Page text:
First Of Two Big Exxon Tankers Christened At National Steel Yard
A christening ceremony was held at National Steel and Shipuilding Company (NASSCO) in San Diego recently for the Exxon Valdez, the first of "two 209,000-dwt tankers being constructed for Exxon Shipping Company of Houston. These Alaska Class tankers are the largest ships ever built on the West Coast, with a length of 987 feet, beam of 166 feet, depth of 88 feet, and fully loaded draft of 64.5 feet. Propulsion is provided by a slow-speed IHI/Sulzer 8RTA84 diesel engine with an output of 32,240 bhp; service speed is 16.5 knots.
Sponsor of the new VLCC was Dr. Margaret L.A. MacVicar, Dean for Undergraduate Education at MIT, vice president of the Carnegie Institute in Washington, and a member of the Exxon board of directors. Randall Meyer, president of Exxon Company U.S.A. was the principal speaker at the ceremony. Other p a r t i c i p a n t s included Ulyesse J. LeGrange, senior vice president, and Joe T. McMillan, senior vice president, Exxon Company U.S.A.; Frank J. larossi, president of Exxon Shipping Com- pany; and Richard H. Vortmann, president of NASSCO.
Also present were Hon. Jim Bates and Hon. Bill Lowery, U.S. House of Representatives. Alfred W. Lutter Jr., senior vice president-marketing and business affairs for NASSCO, assisted as master of ceremonies.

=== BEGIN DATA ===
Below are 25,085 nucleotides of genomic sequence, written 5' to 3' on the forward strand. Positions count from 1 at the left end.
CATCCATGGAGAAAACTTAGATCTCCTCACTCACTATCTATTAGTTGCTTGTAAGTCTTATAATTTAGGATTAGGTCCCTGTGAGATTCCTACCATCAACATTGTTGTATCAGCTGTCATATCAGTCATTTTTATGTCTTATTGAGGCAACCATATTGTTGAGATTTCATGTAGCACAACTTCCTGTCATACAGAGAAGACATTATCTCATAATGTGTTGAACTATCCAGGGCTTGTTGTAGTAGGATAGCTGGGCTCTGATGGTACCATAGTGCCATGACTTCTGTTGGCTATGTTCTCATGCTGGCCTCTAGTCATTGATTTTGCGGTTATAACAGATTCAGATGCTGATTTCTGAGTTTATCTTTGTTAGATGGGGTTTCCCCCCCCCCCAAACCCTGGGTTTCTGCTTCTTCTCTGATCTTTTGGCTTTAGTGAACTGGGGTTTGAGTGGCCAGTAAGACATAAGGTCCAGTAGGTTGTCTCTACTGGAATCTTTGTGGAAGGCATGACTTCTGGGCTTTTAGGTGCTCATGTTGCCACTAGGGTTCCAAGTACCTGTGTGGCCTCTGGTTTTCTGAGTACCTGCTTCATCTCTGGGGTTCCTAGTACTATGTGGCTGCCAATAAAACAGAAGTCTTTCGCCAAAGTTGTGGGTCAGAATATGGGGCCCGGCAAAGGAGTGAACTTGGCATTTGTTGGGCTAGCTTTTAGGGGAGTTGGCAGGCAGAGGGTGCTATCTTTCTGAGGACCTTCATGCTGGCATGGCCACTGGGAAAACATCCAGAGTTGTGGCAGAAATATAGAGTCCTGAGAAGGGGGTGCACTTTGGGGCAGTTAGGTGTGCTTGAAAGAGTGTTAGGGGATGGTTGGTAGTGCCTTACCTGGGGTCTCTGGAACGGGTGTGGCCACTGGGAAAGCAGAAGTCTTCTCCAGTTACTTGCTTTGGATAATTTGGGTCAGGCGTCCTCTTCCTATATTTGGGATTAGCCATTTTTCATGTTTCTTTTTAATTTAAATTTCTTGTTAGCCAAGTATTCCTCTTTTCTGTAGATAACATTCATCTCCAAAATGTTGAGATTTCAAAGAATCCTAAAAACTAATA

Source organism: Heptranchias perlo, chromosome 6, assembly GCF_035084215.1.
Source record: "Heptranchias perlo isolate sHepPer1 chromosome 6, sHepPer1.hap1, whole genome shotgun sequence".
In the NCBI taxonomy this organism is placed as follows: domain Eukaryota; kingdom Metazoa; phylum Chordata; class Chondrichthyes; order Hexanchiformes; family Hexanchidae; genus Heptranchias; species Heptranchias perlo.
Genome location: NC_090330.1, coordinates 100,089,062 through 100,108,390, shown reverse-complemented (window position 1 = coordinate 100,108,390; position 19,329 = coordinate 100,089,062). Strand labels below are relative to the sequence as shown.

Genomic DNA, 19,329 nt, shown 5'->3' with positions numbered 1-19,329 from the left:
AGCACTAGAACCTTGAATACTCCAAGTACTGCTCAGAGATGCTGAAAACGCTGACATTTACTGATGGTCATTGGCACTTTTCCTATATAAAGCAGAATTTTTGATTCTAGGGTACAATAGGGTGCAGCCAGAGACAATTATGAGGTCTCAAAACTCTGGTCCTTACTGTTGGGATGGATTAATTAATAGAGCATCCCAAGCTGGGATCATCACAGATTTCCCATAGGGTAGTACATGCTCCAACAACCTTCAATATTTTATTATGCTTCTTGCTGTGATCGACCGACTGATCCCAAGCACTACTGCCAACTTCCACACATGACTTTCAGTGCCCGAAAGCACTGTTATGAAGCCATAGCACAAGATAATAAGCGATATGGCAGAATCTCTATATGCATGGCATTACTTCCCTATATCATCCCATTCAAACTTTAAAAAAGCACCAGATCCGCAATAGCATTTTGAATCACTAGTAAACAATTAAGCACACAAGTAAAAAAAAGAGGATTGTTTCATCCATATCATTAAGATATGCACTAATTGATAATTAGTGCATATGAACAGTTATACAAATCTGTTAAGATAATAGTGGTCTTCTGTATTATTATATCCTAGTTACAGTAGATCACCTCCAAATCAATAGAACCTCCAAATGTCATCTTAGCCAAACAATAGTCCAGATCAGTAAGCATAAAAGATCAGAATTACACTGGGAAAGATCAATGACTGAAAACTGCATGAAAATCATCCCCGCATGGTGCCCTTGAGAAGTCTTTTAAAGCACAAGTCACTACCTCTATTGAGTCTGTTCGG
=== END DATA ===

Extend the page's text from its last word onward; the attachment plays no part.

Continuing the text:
The Exxon Valdez will transport 1.5 million barrels of crude oil per voyage from Valdez, Alaska, to Panama for transshipment to the U.S.
Gulf and East Coasts. Due to her large size, the fuel-efficient diesel engine, and a high degree of automation, the new vessels will enable Exxon Shipping to establish a new level of efficiency in the transportation of Alaskan crude.
The Alaska Class tankers are designed with the most modern equipment available, and will meet the latest safety and environmental protection standards, including a protectively located clean segregated ballast system, inert gas system, safeguards to prevent pumping of oily waste into the sea, sewage treatment system, collision-avoidance radar, and a back-up steering system. The ships will also meet the latest regulations of the Safety of Life at Sea Conventions.
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